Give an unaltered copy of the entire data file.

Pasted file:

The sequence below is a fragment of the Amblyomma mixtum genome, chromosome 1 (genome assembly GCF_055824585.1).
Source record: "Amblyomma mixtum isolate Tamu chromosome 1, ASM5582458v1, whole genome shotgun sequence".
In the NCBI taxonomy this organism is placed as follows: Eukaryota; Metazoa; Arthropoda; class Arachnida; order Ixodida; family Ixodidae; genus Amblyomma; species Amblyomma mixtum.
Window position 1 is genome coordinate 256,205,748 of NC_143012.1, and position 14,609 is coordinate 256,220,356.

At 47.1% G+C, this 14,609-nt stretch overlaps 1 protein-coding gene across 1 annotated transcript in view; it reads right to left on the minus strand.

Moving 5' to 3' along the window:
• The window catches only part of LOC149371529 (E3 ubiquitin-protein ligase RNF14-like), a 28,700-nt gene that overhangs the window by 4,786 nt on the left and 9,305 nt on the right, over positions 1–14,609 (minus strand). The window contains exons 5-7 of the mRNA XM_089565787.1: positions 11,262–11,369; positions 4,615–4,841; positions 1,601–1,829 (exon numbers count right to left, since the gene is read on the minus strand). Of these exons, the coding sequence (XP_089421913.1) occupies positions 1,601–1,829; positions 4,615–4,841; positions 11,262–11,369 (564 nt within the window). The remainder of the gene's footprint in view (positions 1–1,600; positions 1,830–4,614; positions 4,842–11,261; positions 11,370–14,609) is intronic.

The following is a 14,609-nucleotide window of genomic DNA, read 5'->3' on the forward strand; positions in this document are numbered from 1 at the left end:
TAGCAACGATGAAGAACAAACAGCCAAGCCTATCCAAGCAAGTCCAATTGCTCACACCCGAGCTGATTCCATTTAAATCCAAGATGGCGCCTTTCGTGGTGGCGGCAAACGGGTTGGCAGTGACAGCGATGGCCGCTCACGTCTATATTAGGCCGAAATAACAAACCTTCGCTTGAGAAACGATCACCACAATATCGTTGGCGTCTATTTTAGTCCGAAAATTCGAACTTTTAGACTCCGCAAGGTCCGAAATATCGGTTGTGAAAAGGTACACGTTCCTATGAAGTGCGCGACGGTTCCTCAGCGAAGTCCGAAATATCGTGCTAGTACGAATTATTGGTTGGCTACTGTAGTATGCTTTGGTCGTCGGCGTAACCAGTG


The sequence below is a fragment of the Amblyomma mixtum genome, chromosome 1 (genome assembly GCF_055824585.1).
Source record: "Amblyomma mixtum isolate Tamu chromosome 1, ASM5582458v1, whole genome shotgun sequence".
In the NCBI taxonomy this organism is placed as follows: Eukaryota; Metazoa; Arthropoda; class Arachnida; order Ixodida; family Ixodidae; genus Amblyomma; species Amblyomma mixtum.
Window position 1 is genome coordinate 256,205,748 of NC_143012.1, and position 14,609 is coordinate 256,220,356.

At 47.1% G+C, this 14,609-nt stretch overlaps 1 protein-coding gene across 1 annotated transcript in view; it reads right to left on the minus strand.

Moving 5' to 3' along the window:
• The window catches only part of LOC149371529 (E3 ubiquitin-protein ligase RNF14-like), a 28,700-nt gene that overhangs the window by 4,786 nt on the left and 9,305 nt on the right, over positions 1–14,609 (minus strand). The window contains exons 5-7 of the mRNA XM_089565787.1: positions 11,262–11,369; positions 4,615–4,841; positions 1,601–1,829 (exon numbers count right to left, since the gene is read on the minus strand). Of these exons, the coding sequence (XP_089421913.1) occupies positions 1,601–1,829; positions 4,615–4,841; positions 11,262–11,369 (564 nt within the window). The remainder of the gene's footprint in view (positions 1–1,600; positions 1,830–4,614; positions 4,842–11,261; positions 11,370–14,609) is intronic.

The following is a 14,609-nucleotide window of genomic DNA, read 5'->3' on the forward strand; positions in this document are numbered from 1 at the left end:
TAGCAACGATGAAGAACAAACAGCCAAGCCTATCCAAGCAAGTCCAATTGCTCACACCCGAGCTGATTCCATTTAAATCCAAGATGGCGCCTTTCGTGGTGGCGGCAAACGGGTTGGCAGTGACAGCGATGGCCGCTCACGTCTATATTAGGCCGAAATAACAAACCTTCGCTTGAGAAACGATCACCACAATATCGTTGGCGTCTATTTTAGTCCGAAAATTCGAACTTTTAGACTCCGCAAGGTCCGAAATATCGGTTGTGAAAAGGTACACGTTCCTATGAAGTGCGCGACGGTTCCTCAGCGAAGTCCGAAATATCGTGCTAGTACGAATTATTGGTTGGCTACTGTAGTATGCTTTGGTCGTCGGCGTAACCAGTG